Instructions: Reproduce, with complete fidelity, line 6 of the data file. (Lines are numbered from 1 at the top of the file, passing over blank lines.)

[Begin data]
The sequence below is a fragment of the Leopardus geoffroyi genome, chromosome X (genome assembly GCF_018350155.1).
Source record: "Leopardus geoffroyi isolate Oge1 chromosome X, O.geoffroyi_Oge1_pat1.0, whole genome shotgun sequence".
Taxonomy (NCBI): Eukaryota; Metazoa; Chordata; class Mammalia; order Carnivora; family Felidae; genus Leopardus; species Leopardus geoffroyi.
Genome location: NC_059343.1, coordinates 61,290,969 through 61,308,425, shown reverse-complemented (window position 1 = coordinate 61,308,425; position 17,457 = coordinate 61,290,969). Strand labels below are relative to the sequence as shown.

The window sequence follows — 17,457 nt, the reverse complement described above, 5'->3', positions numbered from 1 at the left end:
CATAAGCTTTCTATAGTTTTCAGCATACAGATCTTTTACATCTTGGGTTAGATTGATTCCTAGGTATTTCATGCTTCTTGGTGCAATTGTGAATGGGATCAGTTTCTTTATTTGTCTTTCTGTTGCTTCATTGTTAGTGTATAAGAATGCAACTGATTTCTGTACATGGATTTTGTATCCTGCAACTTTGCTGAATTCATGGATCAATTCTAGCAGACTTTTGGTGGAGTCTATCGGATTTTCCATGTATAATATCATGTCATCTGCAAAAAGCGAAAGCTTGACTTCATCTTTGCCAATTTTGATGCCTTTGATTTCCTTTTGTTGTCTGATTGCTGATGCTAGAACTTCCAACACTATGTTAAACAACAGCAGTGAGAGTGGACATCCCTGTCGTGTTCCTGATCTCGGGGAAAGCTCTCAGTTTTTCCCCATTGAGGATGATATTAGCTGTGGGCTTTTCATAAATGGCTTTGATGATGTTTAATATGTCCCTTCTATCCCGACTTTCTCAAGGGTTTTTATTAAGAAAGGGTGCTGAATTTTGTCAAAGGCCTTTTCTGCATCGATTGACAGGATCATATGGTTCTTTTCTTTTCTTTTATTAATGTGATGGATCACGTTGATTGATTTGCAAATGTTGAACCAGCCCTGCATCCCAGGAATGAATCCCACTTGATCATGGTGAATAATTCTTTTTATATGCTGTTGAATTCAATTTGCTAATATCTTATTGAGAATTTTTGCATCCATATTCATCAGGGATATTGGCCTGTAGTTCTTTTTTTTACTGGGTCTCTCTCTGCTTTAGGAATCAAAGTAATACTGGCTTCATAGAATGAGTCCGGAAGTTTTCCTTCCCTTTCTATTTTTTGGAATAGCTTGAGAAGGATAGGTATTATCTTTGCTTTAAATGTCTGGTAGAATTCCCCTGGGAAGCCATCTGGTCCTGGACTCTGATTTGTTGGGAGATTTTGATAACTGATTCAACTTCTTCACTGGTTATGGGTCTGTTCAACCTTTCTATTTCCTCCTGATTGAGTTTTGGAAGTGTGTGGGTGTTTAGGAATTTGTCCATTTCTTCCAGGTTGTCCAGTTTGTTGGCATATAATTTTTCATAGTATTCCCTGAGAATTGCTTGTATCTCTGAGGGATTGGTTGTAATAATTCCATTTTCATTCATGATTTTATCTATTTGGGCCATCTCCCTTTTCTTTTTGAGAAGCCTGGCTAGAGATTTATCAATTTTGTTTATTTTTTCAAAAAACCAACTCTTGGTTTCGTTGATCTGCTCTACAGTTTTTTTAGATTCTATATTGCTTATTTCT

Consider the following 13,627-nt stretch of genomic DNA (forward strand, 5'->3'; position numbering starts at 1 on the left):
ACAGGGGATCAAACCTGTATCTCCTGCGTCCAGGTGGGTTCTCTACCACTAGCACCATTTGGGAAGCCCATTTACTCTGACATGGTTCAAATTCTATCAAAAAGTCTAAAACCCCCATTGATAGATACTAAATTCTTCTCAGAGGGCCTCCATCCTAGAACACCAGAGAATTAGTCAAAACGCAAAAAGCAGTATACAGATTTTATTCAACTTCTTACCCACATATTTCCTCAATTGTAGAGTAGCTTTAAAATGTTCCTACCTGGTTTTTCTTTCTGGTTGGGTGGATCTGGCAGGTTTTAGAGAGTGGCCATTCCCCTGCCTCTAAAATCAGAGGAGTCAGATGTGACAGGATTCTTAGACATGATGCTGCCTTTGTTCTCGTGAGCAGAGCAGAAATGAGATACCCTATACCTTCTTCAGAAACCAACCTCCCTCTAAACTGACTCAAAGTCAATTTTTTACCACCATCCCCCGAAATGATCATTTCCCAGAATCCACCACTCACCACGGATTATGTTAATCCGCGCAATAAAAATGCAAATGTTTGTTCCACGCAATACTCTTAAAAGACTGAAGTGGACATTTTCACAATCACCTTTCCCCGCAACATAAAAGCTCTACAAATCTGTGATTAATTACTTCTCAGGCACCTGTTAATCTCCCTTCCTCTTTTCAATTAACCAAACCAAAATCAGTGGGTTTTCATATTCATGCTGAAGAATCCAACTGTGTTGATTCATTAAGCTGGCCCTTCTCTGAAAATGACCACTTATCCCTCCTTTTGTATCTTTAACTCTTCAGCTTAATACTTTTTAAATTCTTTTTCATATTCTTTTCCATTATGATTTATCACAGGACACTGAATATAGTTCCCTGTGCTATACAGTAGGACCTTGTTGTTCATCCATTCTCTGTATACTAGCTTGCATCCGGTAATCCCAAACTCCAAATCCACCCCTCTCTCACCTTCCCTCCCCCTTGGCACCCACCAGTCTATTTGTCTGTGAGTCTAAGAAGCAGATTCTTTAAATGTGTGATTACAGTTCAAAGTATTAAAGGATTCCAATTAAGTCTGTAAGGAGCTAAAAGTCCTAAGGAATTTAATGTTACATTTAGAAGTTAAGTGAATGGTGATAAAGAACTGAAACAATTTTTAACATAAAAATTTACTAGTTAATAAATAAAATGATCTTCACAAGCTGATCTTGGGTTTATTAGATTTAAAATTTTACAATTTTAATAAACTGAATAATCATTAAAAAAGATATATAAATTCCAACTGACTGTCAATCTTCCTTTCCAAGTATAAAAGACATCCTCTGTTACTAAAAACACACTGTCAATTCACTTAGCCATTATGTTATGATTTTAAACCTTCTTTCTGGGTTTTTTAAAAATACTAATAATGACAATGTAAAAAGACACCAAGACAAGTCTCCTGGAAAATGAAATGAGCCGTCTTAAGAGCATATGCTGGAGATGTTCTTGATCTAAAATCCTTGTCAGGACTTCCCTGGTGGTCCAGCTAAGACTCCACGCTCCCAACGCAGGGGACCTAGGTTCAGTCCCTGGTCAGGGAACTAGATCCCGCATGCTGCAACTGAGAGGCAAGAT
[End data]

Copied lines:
CATAAGCTTTCTATAGTTTTCAGCATACAGATCTTTTACATCTTGGGTTAGATTGATTCCTAGGTATTTCATGCTTCTTGGTGCAATTGTGAATGGGATCAGTTTCTTTATTTGTCTTTCTGTTGCTTCATTGTTAGTGTATAAGAATGCAACTGATTTCTGTACATGGATTTTGTATCCTGCAACTTTGCTGAATTCATGGATCAATTCTAGCAGACTTTTGGTGGAGTCTATCGGATTTTCCATGTATAATATCATGTCATCTGCAAAAAGCGAAAGCTTGACTTCATCTTTGCCAATTTTGATGCCTTTGATTTCCTTTTGTTGTCTGATTGCTGATGCTAGAACTTCCAACACTATGTTAAACAACAGCAGTGAGAGTGGACATCCCTGTCGTGTTCCTGATCTCGGGGAAAGCTCTCAGTTTTTCCCCATTGAGGATGATATTAGCTGTGGGCTTTTCATAAATGGCTTTGATGATGTTTAATATGTCCCTTCTATCCCGACTTTCTCAAGGGTTTTTATTAAGAAAGGGTGCTGAATTTTGTCAAAGGCCTTTTCTGCATCGATTGACAGGATCATATGGTTCTTTTCTTTTCTTTTATTAATGTGATGGATCACGTTGATTGATTTGCAAATGTTGAACCAGCCCTGCATCCCAGGAATGAATCCCACTTGATCATGGTGAATAATTCTTTTTATATGCTGTTGAATTCAATTTGCTAATATCTTATTGAGAATTTTTGCATCCATATTCATCAGGGATATTGGCCTGTAGTTCTTTTTTTTACTGGGTCTCTCTCTGCTTTAGGAATCAAAGTAATACTGGCTTCATAGAATGAGTCCGGAAGTTTTCCTTCCCTTTCTATTTTTTGGAATAGCTTGAGAAGGATAGGTATTATCTTTGCTTTAAATGTCTGGTAGAATTCCCCTGGGAAGCCATCTGGTCCTGGACTCTGATTTGTTGGGAGATTTTGATAACTGATTCAACTTCTTCACTGGTTATGGGTCTGTTCAACCTTTCTATTTCCTCCTGATTGAGTTTTGGAAGTGTGTGGGTGTTTAGGAATTTGTCCATTTCTTCCAGGTTGTCCAGTTTGTTGGCATATAATTTTTCATAGTATTCCCTGAGAATTGCTTGTATCTCTGAGGGATTGGTTGTAATAATTCCATTTTCATTCATGATTTTATCTATTTGGGCCATCTCCCTTTTCTTTTTGAGAAGCCTGGCTAGAGATTTATCAATTTTGTTTATTTTTTCAAAAAACCAACTCTTGGTTTCGTTGATCTGCTCTACAGTTTTTTTAGATTCTATATTGCTTATTTCT